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APLAC: Logical Fallacies

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ad hominem
any argument that criticizes an idea by pointing something out about the person who holds the idea, rather than directly addressing the actual merit of the idea
argument from (false) authority
tempts reader to agree with writer's assumptions based on the authority of a famous person or entity or on his or her own character when the writer is well-known
appeal to ignorance
argument is based on the assumption that whatever has not been proven false must be true / whatever has not been proven true must be false
begging the question
argument in which someone assumes that parts or all of what the person claims to be proving are proven facts
hasty generalization
when a writer deliberately leads you to a conclusion by providing insufficient, selective evidence
non sequitur
a statement that does not relate logically to what comes before it
false dichotomy
an argument that consists of a consideration of only the two extremes when there are one or more intermediate possibilities
slippery slope
the argument suggests dire consequences from relatively minor causes
faulty causality
the setting up of a cause-and-effect relationship when none exists; in this argument, one event can happen after another without the first necessarily being the direct cause of the second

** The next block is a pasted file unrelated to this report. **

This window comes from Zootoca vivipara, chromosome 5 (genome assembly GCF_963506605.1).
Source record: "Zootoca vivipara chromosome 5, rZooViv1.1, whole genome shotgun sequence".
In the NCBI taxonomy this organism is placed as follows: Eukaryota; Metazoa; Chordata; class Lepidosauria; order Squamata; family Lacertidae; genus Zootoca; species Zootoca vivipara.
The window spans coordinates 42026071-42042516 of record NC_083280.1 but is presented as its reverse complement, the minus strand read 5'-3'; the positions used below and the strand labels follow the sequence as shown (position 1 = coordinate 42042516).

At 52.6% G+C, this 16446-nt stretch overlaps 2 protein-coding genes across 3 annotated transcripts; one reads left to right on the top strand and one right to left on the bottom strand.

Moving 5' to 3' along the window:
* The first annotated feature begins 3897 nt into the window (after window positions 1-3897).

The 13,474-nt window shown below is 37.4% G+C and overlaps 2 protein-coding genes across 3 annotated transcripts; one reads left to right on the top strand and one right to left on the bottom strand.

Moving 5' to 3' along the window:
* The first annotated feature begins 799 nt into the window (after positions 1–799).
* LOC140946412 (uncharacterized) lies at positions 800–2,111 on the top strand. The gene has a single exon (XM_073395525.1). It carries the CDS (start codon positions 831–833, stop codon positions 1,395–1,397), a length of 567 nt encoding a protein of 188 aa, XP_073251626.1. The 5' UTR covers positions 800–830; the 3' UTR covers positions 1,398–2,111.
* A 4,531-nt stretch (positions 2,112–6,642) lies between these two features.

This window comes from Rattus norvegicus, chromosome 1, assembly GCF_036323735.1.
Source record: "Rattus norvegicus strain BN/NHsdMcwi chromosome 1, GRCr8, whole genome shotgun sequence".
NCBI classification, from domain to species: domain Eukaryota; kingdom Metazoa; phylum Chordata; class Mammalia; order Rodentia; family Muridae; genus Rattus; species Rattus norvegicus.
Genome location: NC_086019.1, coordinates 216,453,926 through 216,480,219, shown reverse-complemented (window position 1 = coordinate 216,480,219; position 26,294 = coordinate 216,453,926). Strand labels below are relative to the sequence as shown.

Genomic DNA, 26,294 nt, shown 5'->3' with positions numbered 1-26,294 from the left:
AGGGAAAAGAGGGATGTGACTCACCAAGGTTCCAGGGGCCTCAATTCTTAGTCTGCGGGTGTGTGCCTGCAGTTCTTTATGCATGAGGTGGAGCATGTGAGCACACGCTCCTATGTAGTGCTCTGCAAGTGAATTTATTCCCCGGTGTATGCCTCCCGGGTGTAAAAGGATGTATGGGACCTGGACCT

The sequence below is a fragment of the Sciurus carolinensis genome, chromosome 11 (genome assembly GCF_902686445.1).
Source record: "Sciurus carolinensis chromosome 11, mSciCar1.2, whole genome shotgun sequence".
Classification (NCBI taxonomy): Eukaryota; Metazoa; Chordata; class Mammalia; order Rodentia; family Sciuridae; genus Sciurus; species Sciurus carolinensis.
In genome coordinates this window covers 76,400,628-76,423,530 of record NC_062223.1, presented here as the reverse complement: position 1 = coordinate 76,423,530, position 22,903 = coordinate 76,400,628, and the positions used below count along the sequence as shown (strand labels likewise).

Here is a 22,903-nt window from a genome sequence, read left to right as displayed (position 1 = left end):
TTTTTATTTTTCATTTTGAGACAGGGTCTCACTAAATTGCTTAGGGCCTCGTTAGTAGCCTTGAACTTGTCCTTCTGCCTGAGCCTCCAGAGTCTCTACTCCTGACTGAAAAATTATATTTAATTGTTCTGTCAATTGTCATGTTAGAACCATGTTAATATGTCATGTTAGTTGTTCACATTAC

straw man argument
an argument that oversimplifies an opponent's argument to make it easier to attack
sentimental appeals
an argument that attempts to appeal to the hearts / emotions of readers, so that they forget to use their brains
red herring
an argument that attempts to shift attention away from an important issue by introducing an issue that has no logical connection to the discussion at hand
scare tactics
an argument used to frighten the audience into agreeing with the speaker; often used when the speaker has no logical argument on which to fall back
bandwagon appeals
peer pressure; encourages the listener to agree with a position because everyone else does
dogmatism
an argument where the speaker presumes that his or her beliefs are beyond question; I'm correct because I'm correct
equivocation
telling part of the truth, while deliberately hiding the entire truth; lying by omission
faulty analogy
an illogical, misleading comparison between two things